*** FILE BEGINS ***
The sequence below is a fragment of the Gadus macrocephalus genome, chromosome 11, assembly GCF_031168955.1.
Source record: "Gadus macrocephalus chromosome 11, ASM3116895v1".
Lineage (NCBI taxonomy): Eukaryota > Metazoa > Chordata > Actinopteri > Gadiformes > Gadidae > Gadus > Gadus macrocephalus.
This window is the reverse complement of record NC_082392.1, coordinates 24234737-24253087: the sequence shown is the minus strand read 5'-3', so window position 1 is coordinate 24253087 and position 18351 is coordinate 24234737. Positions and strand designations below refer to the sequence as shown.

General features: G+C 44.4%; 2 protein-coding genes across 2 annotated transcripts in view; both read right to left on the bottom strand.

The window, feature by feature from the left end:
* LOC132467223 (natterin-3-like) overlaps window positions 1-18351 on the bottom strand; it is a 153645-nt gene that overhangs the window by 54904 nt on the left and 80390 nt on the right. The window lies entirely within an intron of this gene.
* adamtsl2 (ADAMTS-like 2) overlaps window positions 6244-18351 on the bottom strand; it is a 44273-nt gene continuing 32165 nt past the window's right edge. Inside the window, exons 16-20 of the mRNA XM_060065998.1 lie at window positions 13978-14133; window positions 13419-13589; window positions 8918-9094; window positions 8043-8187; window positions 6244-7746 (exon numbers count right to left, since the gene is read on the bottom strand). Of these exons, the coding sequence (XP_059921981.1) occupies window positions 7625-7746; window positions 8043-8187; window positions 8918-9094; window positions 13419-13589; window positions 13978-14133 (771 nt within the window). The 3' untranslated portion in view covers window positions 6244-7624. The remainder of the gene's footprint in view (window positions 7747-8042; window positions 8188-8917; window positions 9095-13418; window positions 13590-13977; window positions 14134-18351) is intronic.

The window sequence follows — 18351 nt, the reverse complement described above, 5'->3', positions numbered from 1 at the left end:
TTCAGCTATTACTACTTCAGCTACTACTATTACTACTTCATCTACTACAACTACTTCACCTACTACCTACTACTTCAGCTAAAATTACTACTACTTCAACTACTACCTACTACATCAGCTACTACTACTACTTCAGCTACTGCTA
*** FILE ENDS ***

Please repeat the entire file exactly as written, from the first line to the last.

The sequence below is a fragment of the Gadus macrocephalus genome, chromosome 11, assembly GCF_031168955.1.
Source record: "Gadus macrocephalus chromosome 11, ASM3116895v1".
Lineage (NCBI taxonomy): Eukaryota > Metazoa > Chordata > Actinopteri > Gadiformes > Gadidae > Gadus > Gadus macrocephalus.
This window is the reverse complement of record NC_082392.1, coordinates 24234737-24253087: the sequence shown is the minus strand read 5'-3', so window position 1 is coordinate 24253087 and position 18351 is coordinate 24234737. Positions and strand designations below refer to the sequence as shown.

General features: G+C 44.4%; 2 protein-coding genes across 2 annotated transcripts in view; both read right to left on the bottom strand.

The window, feature by feature from the left end:
* LOC132467223 (natterin-3-like) overlaps window positions 1-18351 on the bottom strand; it is a 153645-nt gene that overhangs the window by 54904 nt on the left and 80390 nt on the right. The window lies entirely within an intron of this gene.
* adamtsl2 (ADAMTS-like 2) overlaps window positions 6244-18351 on the bottom strand; it is a 44273-nt gene continuing 32165 nt past the window's right edge. Inside the window, exons 16-20 of the mRNA XM_060065998.1 lie at window positions 13978-14133; window positions 13419-13589; window positions 8918-9094; window positions 8043-8187; window positions 6244-7746 (exon numbers count right to left, since the gene is read on the bottom strand). Of these exons, the coding sequence (XP_059921981.1) occupies window positions 7625-7746; window positions 8043-8187; window positions 8918-9094; window positions 13419-13589; window positions 13978-14133 (771 nt within the window). The 3' untranslated portion in view covers window positions 6244-7624. The remainder of the gene's footprint in view (window positions 7747-8042; window positions 8188-8917; window positions 9095-13418; window positions 13590-13977; window positions 14134-18351) is intronic.

The window sequence follows — 18351 nt, the reverse complement described above, 5'->3', positions numbered from 1 at the left end:
TTCAGCTATTACTACTTCAGCTACTACTATTACTACTTCATCTACTACAACTACTTCACCTACTACCTACTACTTCAGCTAAAATTACTACTACTTCAACTACTACCTACTACATCAGCTACTACTACTACTTCAGCTACTGCTA